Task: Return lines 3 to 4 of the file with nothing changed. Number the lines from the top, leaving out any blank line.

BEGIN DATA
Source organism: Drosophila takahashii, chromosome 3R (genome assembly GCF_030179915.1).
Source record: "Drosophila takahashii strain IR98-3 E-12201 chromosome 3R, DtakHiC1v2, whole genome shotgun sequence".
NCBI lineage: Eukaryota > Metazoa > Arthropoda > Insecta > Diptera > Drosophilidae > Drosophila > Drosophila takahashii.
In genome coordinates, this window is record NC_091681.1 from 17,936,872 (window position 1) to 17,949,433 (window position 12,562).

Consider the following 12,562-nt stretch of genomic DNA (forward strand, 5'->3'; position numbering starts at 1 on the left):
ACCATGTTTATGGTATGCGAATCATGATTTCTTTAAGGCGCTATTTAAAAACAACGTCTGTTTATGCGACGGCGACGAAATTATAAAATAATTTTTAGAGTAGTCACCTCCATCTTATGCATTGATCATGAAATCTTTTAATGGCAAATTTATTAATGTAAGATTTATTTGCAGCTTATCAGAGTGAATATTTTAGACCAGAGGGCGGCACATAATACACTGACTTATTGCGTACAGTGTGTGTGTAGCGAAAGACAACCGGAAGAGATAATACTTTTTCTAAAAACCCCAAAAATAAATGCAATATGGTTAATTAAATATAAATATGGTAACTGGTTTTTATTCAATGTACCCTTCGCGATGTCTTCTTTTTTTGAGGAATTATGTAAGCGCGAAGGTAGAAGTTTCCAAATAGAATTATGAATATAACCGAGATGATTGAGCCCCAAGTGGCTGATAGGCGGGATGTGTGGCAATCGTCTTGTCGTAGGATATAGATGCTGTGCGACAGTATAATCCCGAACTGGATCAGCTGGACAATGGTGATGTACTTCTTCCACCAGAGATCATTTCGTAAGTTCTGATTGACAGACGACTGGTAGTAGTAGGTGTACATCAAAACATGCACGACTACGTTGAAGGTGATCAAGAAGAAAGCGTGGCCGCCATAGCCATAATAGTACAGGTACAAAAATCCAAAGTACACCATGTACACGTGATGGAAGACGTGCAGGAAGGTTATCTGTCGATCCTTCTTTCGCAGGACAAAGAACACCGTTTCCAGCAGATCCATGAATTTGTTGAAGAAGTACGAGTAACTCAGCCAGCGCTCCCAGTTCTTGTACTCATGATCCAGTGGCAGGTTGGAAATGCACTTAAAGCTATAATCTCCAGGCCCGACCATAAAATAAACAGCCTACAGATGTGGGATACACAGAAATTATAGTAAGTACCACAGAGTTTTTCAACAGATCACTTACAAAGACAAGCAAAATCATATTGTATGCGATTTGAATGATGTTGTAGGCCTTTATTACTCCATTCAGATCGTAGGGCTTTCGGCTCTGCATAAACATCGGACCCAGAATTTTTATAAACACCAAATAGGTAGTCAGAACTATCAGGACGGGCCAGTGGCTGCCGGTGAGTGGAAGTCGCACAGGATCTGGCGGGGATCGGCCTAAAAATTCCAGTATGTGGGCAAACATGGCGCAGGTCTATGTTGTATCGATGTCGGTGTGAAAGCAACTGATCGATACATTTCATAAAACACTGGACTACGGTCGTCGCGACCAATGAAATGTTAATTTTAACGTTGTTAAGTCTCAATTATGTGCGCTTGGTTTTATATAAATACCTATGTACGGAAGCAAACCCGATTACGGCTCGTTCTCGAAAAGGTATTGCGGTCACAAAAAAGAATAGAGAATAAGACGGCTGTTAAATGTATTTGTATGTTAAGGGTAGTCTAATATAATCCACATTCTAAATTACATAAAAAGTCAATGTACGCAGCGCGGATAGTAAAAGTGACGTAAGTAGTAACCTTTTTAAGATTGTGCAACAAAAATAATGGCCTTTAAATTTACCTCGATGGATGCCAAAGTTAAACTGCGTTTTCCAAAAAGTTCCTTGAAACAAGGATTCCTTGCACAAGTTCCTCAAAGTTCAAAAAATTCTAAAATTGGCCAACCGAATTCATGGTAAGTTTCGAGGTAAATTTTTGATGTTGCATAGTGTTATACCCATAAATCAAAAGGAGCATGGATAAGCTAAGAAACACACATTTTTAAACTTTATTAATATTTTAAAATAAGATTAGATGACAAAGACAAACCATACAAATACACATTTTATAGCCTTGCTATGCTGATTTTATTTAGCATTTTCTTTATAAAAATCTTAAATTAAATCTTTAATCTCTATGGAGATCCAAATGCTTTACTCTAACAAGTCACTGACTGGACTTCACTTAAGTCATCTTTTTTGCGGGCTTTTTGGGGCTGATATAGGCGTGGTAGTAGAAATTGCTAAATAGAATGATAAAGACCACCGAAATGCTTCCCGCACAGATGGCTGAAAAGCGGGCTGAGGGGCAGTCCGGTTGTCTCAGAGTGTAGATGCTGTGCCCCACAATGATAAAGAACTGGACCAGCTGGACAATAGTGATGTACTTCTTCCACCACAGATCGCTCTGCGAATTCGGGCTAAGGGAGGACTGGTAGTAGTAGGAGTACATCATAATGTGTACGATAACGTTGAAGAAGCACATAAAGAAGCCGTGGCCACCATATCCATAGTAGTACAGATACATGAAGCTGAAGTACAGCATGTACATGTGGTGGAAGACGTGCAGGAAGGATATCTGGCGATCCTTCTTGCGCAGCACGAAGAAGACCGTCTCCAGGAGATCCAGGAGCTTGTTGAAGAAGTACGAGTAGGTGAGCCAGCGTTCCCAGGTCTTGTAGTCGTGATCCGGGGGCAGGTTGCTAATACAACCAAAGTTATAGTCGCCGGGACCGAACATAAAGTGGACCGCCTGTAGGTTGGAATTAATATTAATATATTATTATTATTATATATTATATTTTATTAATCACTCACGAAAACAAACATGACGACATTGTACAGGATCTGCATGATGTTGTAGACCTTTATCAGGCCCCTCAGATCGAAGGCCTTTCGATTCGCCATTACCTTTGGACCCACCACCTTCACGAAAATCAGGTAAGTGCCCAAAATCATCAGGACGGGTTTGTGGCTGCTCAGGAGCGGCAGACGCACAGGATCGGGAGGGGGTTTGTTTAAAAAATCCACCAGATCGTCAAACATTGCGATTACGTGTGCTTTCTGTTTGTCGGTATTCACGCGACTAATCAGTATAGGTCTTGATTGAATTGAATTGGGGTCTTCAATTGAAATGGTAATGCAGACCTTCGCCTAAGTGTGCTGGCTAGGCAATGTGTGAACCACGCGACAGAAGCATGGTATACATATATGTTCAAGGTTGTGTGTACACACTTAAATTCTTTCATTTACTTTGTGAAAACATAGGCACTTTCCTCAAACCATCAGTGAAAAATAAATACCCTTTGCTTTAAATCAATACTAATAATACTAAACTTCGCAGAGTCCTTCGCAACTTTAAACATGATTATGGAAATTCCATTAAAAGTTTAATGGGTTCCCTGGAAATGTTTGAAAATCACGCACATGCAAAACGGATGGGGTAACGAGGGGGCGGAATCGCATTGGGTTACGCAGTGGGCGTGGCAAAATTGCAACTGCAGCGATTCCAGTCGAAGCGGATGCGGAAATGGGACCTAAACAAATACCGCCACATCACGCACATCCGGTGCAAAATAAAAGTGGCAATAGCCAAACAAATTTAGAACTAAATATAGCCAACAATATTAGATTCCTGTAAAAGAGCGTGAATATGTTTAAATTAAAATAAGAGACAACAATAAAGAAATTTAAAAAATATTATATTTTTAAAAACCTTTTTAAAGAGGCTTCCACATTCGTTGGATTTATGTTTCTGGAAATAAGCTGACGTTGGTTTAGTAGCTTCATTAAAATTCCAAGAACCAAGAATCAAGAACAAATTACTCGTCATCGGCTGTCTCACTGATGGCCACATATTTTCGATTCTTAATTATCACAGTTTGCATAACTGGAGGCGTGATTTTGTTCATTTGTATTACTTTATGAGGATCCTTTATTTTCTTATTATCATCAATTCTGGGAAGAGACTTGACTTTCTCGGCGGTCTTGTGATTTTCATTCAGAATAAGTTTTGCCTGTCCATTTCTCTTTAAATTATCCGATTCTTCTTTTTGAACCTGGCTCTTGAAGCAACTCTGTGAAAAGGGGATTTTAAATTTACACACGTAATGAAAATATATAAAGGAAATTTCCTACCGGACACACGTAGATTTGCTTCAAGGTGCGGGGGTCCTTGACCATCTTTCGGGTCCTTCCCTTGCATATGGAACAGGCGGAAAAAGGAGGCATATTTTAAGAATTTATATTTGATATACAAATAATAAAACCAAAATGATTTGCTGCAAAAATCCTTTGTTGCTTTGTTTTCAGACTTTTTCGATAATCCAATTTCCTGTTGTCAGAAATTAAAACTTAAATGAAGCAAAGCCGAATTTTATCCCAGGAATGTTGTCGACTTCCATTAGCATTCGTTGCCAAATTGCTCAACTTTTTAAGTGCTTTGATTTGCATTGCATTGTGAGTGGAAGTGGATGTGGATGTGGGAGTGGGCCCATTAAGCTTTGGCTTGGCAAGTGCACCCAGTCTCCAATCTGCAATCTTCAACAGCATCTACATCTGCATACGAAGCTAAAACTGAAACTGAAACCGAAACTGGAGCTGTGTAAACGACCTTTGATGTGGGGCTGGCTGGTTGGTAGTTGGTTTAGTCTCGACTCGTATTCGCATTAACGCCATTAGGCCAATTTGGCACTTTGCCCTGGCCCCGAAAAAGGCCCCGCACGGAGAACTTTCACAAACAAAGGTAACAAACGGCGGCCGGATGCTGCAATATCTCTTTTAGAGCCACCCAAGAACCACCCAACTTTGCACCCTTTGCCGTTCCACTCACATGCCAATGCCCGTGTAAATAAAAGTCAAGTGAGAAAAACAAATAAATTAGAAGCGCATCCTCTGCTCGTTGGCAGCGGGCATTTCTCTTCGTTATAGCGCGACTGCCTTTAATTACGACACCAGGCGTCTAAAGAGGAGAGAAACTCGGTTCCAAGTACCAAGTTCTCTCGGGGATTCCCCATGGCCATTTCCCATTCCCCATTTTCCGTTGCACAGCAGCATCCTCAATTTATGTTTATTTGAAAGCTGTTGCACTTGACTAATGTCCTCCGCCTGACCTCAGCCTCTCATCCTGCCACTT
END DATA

NCBI lineage: Eukaryota > Metazoa > Arthropoda > Insecta > Diptera > Drosophilidae > Drosophila > Drosophila takahashii.
In genome coordinates, this window is record NC_091681.1 from 17,936,872 (window position 1) to 17,949,433 (window position 12,562).